Money and Banking and Money Market
Futures and Futures Market
Economy and Economics Laws
Economic Planning and Economic Policies
Mahbub ul Haq, The Poverty Curtain: Choices of Third World, 1976
Gregory Mankiw, Principles of Economics, 8th Edition
Paul Samuelson and William Nordhaus, Economics, 19th Edition
Thomas Pikkety, Capital in Twenty First Century, 2014
Required Reading before start
Mahbub ul Haq, The Poverty Curtain
Reading Pp 1-76 and observing the data and their sources in the Appendix
Compulsory reading during the course
Any book that is in the list in the first course on Economics at university level in any country or in any university of their choice. Students, however, are strongly recommended to use Samuelson and Nordhaus Economics 19th edition, if access is available. Mankiw Principles of Economics 8th edition can also be use
The instructors however will be referring mostly to Samuelson and Nordhaus (to be called S&N) 19th edition. S&N Economics is strongly recommended for those students who want to advance their knowledge in more depth for research or policy making because S&N identifies the issues that the textbooks don’t cover, particularly the issues relating economics in developed economies.
Optional after the course ends
Pikkety, Capital in 21st Century
Khan, Economics and Economy of Developing World to be published after this course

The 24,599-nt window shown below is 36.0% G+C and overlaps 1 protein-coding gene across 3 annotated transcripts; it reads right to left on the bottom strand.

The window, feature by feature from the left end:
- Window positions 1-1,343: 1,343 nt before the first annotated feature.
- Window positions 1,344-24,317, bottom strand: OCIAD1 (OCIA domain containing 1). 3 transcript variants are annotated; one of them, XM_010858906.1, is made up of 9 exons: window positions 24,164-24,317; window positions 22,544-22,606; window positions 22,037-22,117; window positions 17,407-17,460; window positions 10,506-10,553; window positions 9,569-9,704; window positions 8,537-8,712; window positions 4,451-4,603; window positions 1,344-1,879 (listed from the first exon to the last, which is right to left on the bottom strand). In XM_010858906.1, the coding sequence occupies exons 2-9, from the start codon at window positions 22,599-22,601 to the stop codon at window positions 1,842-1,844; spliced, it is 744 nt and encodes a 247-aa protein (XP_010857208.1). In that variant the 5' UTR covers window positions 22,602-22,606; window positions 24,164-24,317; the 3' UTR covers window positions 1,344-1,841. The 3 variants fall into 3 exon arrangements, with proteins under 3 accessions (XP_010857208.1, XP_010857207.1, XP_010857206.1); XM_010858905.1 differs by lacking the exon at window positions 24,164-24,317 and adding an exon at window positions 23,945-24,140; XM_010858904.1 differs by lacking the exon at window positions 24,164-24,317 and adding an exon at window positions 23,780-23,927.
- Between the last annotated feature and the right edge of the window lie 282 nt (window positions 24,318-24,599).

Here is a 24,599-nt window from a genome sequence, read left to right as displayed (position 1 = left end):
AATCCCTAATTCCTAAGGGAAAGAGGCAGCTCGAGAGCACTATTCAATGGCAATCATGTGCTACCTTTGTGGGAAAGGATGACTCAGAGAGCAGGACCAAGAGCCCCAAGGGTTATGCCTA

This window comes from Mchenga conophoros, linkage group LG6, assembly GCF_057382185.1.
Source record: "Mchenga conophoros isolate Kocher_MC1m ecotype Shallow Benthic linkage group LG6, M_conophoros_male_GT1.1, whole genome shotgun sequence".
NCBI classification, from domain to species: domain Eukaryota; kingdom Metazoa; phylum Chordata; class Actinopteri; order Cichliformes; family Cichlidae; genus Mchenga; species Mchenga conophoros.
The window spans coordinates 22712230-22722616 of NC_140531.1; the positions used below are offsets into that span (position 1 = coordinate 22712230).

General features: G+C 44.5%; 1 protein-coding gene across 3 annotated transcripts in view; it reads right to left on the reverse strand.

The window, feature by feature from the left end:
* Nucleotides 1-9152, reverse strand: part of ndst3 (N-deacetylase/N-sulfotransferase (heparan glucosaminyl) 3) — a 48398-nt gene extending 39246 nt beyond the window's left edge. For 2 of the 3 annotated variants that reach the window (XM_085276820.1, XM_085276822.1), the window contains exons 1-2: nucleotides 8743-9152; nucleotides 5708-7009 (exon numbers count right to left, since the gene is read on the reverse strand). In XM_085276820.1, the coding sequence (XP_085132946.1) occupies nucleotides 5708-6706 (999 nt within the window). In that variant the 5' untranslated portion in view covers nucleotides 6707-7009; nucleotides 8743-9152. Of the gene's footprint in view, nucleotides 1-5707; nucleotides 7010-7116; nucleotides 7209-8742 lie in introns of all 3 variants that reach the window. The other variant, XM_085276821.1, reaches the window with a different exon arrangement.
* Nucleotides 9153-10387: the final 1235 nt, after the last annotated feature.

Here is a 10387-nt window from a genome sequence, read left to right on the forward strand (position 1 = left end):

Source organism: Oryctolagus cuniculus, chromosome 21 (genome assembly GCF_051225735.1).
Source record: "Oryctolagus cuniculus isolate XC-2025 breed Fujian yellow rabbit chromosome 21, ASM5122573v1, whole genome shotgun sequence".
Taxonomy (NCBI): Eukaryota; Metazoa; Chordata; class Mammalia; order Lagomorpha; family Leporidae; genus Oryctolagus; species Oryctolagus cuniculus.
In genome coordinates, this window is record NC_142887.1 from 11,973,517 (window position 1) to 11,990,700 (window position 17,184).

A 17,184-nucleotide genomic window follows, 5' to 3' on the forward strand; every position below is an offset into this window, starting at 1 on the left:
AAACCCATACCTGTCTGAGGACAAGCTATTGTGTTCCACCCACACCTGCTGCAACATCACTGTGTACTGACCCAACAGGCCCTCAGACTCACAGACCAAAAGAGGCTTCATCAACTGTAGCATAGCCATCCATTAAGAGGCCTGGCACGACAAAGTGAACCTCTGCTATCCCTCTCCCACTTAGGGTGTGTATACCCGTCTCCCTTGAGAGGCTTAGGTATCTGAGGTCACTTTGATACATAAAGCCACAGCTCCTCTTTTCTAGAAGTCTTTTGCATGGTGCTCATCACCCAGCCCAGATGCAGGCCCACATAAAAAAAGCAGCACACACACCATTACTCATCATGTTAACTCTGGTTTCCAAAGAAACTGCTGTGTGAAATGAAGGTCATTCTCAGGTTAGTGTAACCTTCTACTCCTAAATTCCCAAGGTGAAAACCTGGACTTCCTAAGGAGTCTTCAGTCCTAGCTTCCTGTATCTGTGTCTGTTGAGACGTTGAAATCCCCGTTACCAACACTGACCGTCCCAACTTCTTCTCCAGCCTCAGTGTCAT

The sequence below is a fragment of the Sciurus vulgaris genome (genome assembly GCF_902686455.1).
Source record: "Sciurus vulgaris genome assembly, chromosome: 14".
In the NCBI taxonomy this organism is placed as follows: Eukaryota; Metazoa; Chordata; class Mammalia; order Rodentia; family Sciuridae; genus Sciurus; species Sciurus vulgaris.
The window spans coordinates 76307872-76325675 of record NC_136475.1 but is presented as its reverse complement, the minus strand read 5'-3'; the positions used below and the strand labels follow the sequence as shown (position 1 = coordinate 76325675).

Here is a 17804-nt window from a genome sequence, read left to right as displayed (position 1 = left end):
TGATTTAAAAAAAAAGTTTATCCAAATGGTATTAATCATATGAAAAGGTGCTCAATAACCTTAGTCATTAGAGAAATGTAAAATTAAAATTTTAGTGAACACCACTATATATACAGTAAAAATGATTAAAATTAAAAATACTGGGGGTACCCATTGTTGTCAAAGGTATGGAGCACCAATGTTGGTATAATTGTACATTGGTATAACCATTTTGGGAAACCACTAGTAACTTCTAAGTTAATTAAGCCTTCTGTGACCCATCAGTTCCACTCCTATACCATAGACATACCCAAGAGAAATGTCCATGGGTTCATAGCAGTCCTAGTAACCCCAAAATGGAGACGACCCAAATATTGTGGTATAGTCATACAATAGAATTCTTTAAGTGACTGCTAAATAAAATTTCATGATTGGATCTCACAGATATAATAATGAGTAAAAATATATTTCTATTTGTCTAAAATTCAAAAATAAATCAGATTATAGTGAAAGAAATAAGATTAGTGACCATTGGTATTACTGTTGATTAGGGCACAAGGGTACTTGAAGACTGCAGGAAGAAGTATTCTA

Who this course is for:
- Students interested to learn about Economics regardless of their background
- Policy makers struggling to resolve such economic problems as hunger and poverty
- Teachers, researchers and policy makers to know ‘Economics’ beyond current knowledge of Economics
- Officials involved in jobs relating to application of Economics
- Everyone interested in knowing why economic prosperity is not shared by everyone in their country
Prof Dr. M. Fahim Khan
With Master’s degree in Statistics and Masters degrees in Political Economy and Development Economics and with Ph. D in Economics from Boston University, USA, I have more than 40 years of experience in economic policy & planning, teaching & training in Economics, institutional capacity building of educational and research institutions, in advising several national and international bodies on issues relating to economics and finance. I served as adviser to the governor of a central bank in a developing economy. I established and headed a couple of institutions of higher education and research at international level including the a position of Director in an international development financial institution for 19 years.
I taught and trained in areas related to Microeconomics, Macroeconomics Statistics, Econometrics, Management and Finance and I advised and examined Master’s level and Ph. D level Theses at home and abroad. I am a visiting professor at Markfield Institute of Higher Studies, UK and I am also advising international NGOs (in the field of Public Policy, poverty eradication and microfinance).
I published 12 books and several articles in refereed international journals besides contributing numerous conference papers and policy papers.
Currently, I am holding a position Emeritus Professor in Economics and writing a Book on Rethinking Economics with Developing Economies’ Perspective